Israel-based pharmaceutical company Teva has announced confirmation that the US Food and Drugs Administration (FDA) will make a decision on the company’s migraine treatment fremanezumab by 16 September.
The FDA had originally said it would decide on Teva’s Biologics Licence Application for fremanezumab by June, but the organisation elected to extend the goal date after a series of manufacturing issues caused delays at its South Korean partner Celltrion.
Teva executive vice-president of global research and development Hafrun Fridriksdottir said: “Our primary goal is to bring preventive treatment options to migraine patients as quickly as possible. We are encouraged by the ongoing communications with the FDA as we work to bring this important therapy to patients.”
The company’s executive vice-president and head of North American commercial Brendan O’Grady said: “We are incredibly excited to move this product forward in the review process and we are preparing to launch the product immediately when approved. Migraine patients have waited years for new preventive treatments to enter the market.”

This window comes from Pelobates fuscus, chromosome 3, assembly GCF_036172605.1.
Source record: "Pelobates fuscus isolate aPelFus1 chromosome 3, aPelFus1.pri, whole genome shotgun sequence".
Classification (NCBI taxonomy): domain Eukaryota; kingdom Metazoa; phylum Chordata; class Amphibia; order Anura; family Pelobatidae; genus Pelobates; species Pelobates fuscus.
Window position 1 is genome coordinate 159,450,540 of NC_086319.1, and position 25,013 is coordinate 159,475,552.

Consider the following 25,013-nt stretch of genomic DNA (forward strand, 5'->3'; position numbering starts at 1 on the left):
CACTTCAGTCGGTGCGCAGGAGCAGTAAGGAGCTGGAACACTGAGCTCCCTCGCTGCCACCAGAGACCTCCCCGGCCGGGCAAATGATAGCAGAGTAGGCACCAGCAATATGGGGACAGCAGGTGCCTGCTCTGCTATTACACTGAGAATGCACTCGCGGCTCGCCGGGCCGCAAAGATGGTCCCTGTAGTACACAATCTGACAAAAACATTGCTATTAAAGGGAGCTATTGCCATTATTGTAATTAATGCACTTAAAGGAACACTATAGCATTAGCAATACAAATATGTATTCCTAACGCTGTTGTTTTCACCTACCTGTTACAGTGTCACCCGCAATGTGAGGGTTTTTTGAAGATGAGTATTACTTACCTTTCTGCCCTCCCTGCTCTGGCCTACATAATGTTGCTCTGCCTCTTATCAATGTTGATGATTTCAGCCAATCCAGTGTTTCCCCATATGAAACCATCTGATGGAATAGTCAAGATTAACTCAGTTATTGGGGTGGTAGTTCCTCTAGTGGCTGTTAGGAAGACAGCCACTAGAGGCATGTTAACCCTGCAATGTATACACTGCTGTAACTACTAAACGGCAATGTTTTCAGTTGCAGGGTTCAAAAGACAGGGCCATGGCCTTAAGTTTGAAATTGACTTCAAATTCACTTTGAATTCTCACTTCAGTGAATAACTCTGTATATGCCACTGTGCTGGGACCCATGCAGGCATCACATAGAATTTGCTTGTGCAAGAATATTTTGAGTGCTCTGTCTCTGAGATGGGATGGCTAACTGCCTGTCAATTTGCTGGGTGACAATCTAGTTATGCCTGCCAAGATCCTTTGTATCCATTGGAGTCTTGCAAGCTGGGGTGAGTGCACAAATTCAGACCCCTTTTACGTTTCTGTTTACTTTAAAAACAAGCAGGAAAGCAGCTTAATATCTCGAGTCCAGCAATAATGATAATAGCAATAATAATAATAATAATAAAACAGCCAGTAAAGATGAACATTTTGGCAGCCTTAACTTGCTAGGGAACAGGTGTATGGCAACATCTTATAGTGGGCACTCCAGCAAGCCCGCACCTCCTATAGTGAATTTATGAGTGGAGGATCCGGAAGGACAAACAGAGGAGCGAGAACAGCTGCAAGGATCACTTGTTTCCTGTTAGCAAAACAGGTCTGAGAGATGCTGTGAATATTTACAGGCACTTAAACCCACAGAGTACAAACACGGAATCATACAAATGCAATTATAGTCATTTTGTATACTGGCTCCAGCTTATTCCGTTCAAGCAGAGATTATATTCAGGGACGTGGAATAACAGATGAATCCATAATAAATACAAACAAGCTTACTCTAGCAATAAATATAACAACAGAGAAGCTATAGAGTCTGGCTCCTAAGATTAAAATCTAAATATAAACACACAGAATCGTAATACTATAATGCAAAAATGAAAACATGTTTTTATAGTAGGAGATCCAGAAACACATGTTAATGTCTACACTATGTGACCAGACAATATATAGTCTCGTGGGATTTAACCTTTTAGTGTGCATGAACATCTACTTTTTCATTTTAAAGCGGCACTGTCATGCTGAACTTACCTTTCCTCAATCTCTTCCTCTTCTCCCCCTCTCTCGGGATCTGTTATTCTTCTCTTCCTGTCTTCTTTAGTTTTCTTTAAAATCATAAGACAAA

Fremanezumab is a monoclonal antibody that inhibits the action of calcitorin gene-related peptides, which are involved in the pathophysiology of migraines. It is administered by injection either quarterly or monthly.
In mid-May 2018, Teva published the results of its Phase III study into the efficacy, safety and tolerability of both quarterly and monthly dosing regimens of the migraine treatment compared with placebo in patients.
The trial met its endpoint of demonstrating fremanezumab decreased the number of monthly migraine days for both doses of the drug. The baseline means were 8.9, 9.2, 9.1 for the monthly, quarterly and placebo groups respectively, compared with mean migraine days after 12 weeks of 4.9, 5.3 and 6.5 respectively.